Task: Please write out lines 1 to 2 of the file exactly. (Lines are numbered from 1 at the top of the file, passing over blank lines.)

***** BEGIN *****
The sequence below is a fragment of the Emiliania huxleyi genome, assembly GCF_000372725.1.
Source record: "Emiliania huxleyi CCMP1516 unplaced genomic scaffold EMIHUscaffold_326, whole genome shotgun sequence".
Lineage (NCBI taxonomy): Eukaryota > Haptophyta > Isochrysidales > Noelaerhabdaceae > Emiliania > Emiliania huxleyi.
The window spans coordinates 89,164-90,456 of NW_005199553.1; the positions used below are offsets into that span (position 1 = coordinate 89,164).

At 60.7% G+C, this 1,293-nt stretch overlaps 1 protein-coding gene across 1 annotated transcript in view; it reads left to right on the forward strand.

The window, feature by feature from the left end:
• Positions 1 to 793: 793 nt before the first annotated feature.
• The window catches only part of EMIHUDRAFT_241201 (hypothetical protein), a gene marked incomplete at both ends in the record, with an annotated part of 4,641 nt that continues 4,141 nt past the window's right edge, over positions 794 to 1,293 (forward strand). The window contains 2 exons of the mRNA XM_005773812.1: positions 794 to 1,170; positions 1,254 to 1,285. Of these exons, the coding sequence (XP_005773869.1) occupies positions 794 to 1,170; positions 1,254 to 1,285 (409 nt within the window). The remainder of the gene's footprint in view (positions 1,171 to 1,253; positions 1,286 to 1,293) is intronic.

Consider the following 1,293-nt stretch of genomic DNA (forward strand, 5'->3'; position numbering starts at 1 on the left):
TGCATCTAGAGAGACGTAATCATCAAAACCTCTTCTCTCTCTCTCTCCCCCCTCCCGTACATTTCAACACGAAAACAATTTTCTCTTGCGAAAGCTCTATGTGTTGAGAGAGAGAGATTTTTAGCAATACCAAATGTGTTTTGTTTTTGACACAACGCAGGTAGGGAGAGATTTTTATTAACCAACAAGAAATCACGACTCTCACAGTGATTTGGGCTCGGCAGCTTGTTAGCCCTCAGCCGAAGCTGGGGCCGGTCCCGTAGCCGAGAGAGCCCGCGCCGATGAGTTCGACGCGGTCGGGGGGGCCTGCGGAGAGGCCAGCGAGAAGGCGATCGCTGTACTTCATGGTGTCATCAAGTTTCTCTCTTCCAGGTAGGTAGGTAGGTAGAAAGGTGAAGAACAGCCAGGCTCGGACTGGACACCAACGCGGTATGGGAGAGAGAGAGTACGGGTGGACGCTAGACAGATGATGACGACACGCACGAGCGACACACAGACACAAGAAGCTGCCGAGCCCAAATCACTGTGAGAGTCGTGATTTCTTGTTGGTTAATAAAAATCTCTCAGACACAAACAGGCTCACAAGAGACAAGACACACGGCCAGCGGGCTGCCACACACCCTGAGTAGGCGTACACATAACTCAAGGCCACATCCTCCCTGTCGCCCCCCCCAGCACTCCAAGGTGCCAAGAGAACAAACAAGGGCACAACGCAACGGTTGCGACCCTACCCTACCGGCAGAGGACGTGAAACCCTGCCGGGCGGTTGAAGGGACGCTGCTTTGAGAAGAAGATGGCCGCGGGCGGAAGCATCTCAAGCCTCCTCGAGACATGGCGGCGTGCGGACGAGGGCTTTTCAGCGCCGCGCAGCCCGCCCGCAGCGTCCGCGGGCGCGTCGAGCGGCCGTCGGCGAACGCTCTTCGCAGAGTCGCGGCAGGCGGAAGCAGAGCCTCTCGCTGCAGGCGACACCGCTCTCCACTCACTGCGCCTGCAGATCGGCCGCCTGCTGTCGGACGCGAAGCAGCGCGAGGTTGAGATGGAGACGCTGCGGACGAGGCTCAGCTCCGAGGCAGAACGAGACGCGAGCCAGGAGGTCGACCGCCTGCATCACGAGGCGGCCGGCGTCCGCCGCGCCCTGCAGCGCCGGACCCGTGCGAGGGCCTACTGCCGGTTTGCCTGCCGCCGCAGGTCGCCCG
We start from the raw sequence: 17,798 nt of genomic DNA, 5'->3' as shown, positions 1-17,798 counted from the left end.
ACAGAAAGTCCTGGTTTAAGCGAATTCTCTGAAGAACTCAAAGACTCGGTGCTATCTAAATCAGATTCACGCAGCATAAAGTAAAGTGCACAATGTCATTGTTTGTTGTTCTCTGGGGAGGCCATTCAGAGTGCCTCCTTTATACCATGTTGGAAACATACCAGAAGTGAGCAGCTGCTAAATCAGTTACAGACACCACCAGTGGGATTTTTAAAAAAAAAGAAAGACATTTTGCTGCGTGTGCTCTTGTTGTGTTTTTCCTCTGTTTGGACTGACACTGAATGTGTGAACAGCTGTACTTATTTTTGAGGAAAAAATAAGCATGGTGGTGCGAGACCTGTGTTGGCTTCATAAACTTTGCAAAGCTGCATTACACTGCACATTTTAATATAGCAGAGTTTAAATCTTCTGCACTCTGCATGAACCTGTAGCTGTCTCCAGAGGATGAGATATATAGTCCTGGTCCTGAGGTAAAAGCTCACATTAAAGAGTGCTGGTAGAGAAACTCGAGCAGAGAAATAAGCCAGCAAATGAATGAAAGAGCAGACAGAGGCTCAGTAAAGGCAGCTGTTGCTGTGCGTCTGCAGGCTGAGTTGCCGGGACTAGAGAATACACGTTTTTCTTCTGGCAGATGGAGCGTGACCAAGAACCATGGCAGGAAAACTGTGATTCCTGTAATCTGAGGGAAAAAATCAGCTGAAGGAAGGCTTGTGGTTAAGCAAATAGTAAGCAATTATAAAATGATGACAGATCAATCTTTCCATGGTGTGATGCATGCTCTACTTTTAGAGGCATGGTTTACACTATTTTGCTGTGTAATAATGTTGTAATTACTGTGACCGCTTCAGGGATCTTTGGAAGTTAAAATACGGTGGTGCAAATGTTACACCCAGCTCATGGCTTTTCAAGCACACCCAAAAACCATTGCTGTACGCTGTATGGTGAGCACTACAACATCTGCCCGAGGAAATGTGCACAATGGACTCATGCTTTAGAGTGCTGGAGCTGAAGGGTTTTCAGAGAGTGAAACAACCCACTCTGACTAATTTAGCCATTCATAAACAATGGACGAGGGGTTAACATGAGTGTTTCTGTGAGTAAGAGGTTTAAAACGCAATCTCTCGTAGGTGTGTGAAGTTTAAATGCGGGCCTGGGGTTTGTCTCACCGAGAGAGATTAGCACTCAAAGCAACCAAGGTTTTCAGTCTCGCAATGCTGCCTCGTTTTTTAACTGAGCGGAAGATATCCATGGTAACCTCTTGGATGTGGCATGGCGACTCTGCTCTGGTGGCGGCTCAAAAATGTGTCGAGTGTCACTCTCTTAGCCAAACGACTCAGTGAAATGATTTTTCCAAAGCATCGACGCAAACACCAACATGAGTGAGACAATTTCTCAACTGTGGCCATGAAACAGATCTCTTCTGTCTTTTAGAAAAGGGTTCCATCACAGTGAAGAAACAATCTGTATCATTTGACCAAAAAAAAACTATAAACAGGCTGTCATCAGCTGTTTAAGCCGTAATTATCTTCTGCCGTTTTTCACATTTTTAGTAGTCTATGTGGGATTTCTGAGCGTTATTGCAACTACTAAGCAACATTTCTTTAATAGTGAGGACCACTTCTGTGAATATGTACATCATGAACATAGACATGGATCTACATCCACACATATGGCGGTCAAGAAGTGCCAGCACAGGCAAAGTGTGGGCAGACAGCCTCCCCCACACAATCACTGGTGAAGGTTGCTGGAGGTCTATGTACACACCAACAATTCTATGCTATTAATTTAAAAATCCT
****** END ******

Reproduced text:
The sequence below is a fragment of the Emiliania huxleyi genome, assembly GCF_000372725.1.
Source record: "Emiliania huxleyi CCMP1516 unplaced genomic scaffold EMIHUscaffold_326, whole genome shotgun sequence".